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Question: I have an above ground garden that I recently built. I live in Arizona and currently temperatures rise to 100-110 degrees. I need to know how often and how long to water it.

Reason for Above Ground Just in case this pertains, I picked this because I have a 6 month black lab puppy who loves to dig. That and we live in a rental property and I really don't want to have to uproot a garden when/if we move.

Soil: 50/50 mix of Miracle-Gro Potting Mix and omni. I did not use any AZ soil.

sunlight: Garden sits along west wall of backyard so it gets about 6-8 hours of sunlight and that tan shade is drawn over it at all times during the summer.


  • cilantro
  • basil
  • garlic
  • onions
  • chives
  • spearmint
  • thyme
  • jalapenos
  • annaheim peppers
  • green beans
  • tomatoes
  • artichoke - this has been re-planted in the ground as i learned they get quite big!

Watering Method The picture shows a soaker hose, however I have replaced the hose with a sprinkler system, with a single 360 degree sprayer for each bucket. I can control flow on an individual bucket basis. However, timer is set for the entire garden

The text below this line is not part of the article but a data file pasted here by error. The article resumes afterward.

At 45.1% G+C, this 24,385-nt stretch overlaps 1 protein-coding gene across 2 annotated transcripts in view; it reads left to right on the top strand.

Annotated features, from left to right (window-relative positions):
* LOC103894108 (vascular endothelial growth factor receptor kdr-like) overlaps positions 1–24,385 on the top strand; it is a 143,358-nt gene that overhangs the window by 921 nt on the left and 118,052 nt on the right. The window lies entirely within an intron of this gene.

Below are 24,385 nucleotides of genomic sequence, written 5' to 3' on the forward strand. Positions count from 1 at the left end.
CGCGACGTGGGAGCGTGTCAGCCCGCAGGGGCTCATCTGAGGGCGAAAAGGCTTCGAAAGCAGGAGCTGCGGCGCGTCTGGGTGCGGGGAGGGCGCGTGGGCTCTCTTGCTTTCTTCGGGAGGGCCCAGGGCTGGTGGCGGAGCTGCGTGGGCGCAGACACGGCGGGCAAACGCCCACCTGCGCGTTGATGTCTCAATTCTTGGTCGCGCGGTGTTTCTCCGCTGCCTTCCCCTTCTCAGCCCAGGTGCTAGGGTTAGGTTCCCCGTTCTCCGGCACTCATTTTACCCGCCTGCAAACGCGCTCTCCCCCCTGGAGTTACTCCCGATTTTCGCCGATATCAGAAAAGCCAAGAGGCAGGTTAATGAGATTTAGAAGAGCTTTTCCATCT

enter image description here

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Very nice garden, I'm envious! – Jarrod Dixon Apr 25 '12 at 2:13
Thanks, my other in pot tomato plant has BER and i need to get it treated. – gorelative Apr 25 '12 at 12:19
@Mike: BER is preventable, but as far as I know, isn't really treatable. Search in tomatoes on this site for some questions on BER. – bstpierre Apr 25 '12 at 15:49
up vote 5 down vote accepted

The simple answer is to water when the garden needs it. Make a small investment in a soil moisture probe. Check the moisture level in the morning. If the soil is dry, run the water. If there's enough moisture, leave it alone.

Checking the soil surface isn't good enough: the surface can appear dry but there's still moisture deeper down where the roots are. That's why you need a probe.

share|improve this answer
ill pick up a soil moisture probe this weekend. – gorelative Apr 25 '12 at 12:19
Ditto here - the surface almost always appears dry, here in North Texas. I end up watering daily when it might not be necessary. – uncle brad Apr 26 '12 at 14:06

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